In 1895 he left MIT to become the fourth President of Lehigh University. Lehigh's endowment was predominantly in the stock of the major company of its founder, Asa Packer's Lehigh Valley Railroad. The Panic of 1893 crashed the market, brought the country into depression that lasted years, and nearly brought the university to financial insolvency. Many prominent railroads such as the Northern Pacific Railway, the Union Pacific Railroad and the Atchison, Topeka & Santa Fe Railroad went into bankruptcy, and over 15,000 companies and 500 banks failed. In order to gain new sources of funding, President Drown broke the university's ties with the Episcopal Church in 1897, qualifying the university for aid from the Commonwealth of Pennsylvania. During his term, which started during a major financial crisis, he was able to save Lehigh from bankruptcy, grow enrollment, which had dipped seriously, grow academics, and even have one major building erected.

A broad intellectual with interests in various fields, he nonetheless thought the key to Lehigh's success would be the school of technology. There he sought to broaden and deepen the offerings, increase the quality and quantity of laboratory space, equipment and apparatus, as funding permitted. Additionally, and in consultation with the faculty and the Board of Trustees, he created many new tiers of teaching, including the associate and assistant professorships. His idea was that this would create resources for top Professors to be invited to Lehigh, and so help enlarge the curricula. During his tenure, the University's first emeritus Professorship was granted (Harding of Physics), and first Doctorate awarded (Joseph W. Richards). Many new degrees in the technical school were now being offered, such as Metallurgy (1891), Electrometallurgy, and Chemical Engineering (1902).[4] The curriculum leading to a degree in arts and engineering was established, as was the department of zoology and biology. New courses (majors, that is, or degree offerings, as it is now known) were also adopted in geology, and physics.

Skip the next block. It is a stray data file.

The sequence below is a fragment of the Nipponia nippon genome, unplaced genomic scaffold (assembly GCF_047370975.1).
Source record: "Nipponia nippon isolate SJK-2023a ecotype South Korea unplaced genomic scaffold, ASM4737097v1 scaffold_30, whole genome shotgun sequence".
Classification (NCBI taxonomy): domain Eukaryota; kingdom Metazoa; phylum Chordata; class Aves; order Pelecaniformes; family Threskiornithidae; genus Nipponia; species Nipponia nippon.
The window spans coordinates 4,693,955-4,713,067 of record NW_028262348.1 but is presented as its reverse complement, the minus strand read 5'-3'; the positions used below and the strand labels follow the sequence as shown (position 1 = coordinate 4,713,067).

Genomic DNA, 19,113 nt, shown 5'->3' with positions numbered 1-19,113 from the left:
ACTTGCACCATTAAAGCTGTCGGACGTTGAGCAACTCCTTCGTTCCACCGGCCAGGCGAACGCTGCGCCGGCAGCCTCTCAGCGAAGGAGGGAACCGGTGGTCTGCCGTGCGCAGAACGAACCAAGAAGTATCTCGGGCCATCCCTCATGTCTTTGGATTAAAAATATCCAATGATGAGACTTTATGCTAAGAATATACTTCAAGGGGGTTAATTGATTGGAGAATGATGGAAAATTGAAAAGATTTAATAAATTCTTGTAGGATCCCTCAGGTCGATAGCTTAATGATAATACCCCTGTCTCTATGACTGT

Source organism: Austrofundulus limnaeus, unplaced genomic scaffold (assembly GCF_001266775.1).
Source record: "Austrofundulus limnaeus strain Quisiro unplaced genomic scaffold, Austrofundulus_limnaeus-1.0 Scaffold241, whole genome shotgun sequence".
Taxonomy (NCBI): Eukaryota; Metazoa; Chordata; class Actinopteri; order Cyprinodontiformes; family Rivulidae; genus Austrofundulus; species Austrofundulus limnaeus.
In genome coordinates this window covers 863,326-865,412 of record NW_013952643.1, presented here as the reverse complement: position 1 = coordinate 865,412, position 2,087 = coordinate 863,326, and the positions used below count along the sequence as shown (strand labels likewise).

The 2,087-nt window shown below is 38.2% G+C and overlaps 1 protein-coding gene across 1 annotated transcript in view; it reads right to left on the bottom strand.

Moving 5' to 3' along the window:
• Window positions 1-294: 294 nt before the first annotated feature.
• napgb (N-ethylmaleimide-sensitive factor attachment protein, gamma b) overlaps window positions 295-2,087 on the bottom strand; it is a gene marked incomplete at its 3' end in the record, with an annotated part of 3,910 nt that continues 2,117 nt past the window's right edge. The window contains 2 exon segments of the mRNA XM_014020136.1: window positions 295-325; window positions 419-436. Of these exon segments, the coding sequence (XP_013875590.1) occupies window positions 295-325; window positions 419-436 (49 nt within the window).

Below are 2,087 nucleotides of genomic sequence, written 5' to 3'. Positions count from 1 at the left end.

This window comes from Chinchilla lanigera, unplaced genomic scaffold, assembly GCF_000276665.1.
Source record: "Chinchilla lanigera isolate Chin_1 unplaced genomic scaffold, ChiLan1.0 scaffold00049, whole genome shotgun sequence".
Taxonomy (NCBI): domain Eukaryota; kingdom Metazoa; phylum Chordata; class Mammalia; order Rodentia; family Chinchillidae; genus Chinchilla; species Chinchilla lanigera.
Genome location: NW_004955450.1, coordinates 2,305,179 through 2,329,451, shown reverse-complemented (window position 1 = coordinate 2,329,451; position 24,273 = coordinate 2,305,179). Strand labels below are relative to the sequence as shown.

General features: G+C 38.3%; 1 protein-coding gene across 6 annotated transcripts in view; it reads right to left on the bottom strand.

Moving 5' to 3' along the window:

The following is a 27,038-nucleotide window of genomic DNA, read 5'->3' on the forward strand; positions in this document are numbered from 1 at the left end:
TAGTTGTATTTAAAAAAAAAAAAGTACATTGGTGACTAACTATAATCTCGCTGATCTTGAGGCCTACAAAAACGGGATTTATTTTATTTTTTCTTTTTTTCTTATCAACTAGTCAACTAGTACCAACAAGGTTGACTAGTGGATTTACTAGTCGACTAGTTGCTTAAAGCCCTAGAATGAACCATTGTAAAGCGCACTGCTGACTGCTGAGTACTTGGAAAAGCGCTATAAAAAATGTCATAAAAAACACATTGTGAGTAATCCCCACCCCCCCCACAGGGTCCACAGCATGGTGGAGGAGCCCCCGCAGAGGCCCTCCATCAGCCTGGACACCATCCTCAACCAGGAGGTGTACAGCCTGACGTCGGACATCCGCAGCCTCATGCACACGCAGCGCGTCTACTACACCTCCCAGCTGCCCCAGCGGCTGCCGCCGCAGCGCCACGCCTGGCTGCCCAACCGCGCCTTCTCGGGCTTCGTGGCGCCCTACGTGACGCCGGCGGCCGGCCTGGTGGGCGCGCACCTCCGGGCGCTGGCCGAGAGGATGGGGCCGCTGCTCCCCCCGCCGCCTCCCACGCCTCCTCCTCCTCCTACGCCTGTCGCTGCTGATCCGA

Dr. Drown eventually gained in popularity on campus, with his forward ideas, success, idiosyncratic pince-nez glasses and mustache. Faculty members eventually came to refer to Dr. Drown as "chief". Unfortunately, T. M. Drown would not live long enough to see all his ideas to fruition, as he passed in office, following abdominal surgery, Nov. 16, 1904, effectively ending his term.[5]

Williams Hall (1903), a Beaux Arts inspired Brick structure, was erected to house the growing departments of Biology and Geology, among other functions.

In 1908, Lehigh University opened up Drown Hall which now houses Lehigh's English Department.

References[edit]

  1. ^ Billinger, R. D. (December 1930). "Thomas Messinger Drown". Journal of Chemical Education 7 (12): 2875. doi:10.1021/ed007p2875. 
  2. ^ a b c Wikisource-logo.svg Wilson, James Grant; Fiske, John, eds. (1900). "Drown, Thomas Messinger". Appletons' Cyclopædia of American Biography. New York: D. Appleton. 
  3. ^ a b Henry P. Talbot (1930). "Drown, Thomas Messinger". Dictionary of American Biography. New York: Charles Scribner's Sons. 
  4. ^ Yates, W.Ross (1992). Lehigh University. p. 90-99. 
  5. ^ Yates, W.Ross (1992). Lehigh University. p. 105. 

External links[edit]

Preceded by
Robert Alexander Lamberton
President of Lehigh University
1895–1904
Succeeded by
Henry Sturgis Drinker